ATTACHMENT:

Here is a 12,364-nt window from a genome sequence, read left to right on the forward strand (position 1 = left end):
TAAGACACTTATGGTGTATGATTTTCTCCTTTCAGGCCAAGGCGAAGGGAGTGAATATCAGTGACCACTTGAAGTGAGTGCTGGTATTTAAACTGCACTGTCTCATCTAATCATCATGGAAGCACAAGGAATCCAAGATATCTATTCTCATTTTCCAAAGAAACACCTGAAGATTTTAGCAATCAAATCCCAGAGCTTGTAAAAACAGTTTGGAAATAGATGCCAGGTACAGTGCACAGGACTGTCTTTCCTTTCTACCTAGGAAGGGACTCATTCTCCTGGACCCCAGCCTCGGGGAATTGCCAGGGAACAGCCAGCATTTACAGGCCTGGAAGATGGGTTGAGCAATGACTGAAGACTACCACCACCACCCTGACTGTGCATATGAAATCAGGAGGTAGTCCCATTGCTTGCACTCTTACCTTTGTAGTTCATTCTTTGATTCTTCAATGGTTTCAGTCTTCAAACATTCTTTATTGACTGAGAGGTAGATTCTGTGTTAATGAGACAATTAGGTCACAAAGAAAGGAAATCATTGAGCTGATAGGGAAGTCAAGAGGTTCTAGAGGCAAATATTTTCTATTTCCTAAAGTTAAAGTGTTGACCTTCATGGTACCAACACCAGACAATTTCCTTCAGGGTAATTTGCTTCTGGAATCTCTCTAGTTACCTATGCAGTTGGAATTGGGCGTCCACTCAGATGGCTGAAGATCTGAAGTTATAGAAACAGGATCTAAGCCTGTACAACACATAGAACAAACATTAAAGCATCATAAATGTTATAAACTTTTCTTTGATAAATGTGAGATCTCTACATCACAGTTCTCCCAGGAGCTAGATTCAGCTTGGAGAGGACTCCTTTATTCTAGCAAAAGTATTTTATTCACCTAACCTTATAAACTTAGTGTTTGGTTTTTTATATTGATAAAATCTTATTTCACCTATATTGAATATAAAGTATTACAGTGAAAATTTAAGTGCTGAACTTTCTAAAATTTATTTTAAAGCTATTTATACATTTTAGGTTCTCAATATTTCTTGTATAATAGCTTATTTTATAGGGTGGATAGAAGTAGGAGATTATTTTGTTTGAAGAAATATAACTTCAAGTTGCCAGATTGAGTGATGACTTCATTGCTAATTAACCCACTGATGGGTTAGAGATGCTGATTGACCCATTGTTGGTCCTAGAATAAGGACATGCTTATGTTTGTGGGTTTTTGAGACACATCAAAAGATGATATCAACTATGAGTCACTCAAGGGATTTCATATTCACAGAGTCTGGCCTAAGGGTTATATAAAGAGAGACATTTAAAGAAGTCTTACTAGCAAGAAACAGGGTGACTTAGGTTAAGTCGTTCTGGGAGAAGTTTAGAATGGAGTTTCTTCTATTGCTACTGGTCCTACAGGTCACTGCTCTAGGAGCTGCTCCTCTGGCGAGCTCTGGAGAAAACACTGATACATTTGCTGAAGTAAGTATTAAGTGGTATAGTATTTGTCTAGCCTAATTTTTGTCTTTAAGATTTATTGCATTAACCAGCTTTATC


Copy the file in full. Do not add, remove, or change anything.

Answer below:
Here is a 12,364-nt window from a genome sequence, read left to right on the forward strand (position 1 = left end):
TAAGACACTTATGGTGTATGATTTTCTCCTTTCAGGCCAAGGCGAAGGGAGTGAATATCAGTGACCACTTGAAGTGAGTGCTGGTATTTAAACTGCACTGTCTCATCTAATCATCATGGAAGCACAAGGAATCCAAGATATCTATTCTCATTTTCCAAAGAAACACCTGAAGATTTTAGCAATCAAATCCCAGAGCTTGTAAAAACAGTTTGGAAATAGATGCCAGGTACAGTGCACAGGACTGTCTTTCCTTTCTACCTAGGAAGGGACTCATTCTCCTGGACCCCAGCCTCGGGGAATTGCCAGGGAACAGCCAGCATTTACAGGCCTGGAAGATGGGTTGAGCAATGACTGAAGACTACCACCACCACCCTGACTGTGCATATGAAATCAGGAGGTAGTCCCATTGCTTGCACTCTTACCTTTGTAGTTCATTCTTTGATTCTTCAATGGTTTCAGTCTTCAAACATTCTTTATTGACTGAGAGGTAGATTCTGTGTTAATGAGACAATTAGGTCACAAAGAAAGGAAATCATTGAGCTGATAGGGAAGTCAAGAGGTTCTAGAGGCAAATATTTTCTATTTCCTAAAGTTAAAGTGTTGACCTTCATGGTACCAACACCAGACAATTTCCTTCAGGGTAATTTGCTTCTGGAATCTCTCTAGTTACCTATGCAGTTGGAATTGGGCGTCCACTCAGATGGCTGAAGATCTGAAGTTATAGAAACAGGATCTAAGCCTGTACAACACATAGAACAAACATTAAAGCATCATAAATGTTATAAACTTTTCTTTGATAAATGTGAGATCTCTACATCACAGTTCTCCCAGGAGCTAGATTCAGCTTGGAGAGGACTCCTTTATTCTAGCAAAAGTATTTTATTCACCTAACCTTATAAACTTAGTGTTTGGTTTTTTATATTGATAAAATCTTATTTCACCTATATTGAATATAAAGTATTACAGTGAAAATTTAAGTGCTGAACTTTCTAAAATTTATTTTAAAGCTATTTATACATTTTAGGTTCTCAATATTTCTTGTATAATAGCTTATTTTATAGGGTGGATAGAAGTAGGAGATTATTTTGTTTGAAGAAATATAACTTCAAGTTGCCAGATTGAGTGATGACTTCATTGCTAATTAACCCACTGATGGGTTAGAGATGCTGATTGACCCATTGTTGGTCCTAGAATAAGGACATGCTTATGTTTGTGGGTTTTTGAGACACATCAAAAGATGATATCAACTATGAGTCACTCAAGGGATTTCATATTCACAGAGTCTGGCCTAAGGGTTATATAAAGAGAGACATTTAAAGAAGTCTTACTAGCAAGAAACAGGGTGACTTAGGTTAAGTCGTTCTGGGAGAAGTTTAGAATGGAGTTTCTTCTATTGCTACTGGTCCTACAGGTCACTGCTCTAGGAGCTGCTCCTCTGGCGAGCTCTGGAGAAAACACTGATACATTTGCTGAAGTAAGTATTAAGTGGTATAGTATTTGTCTAGCCTAATTTTTGTCTTTAAGATTTATTGCATTAACCAGCTTTATC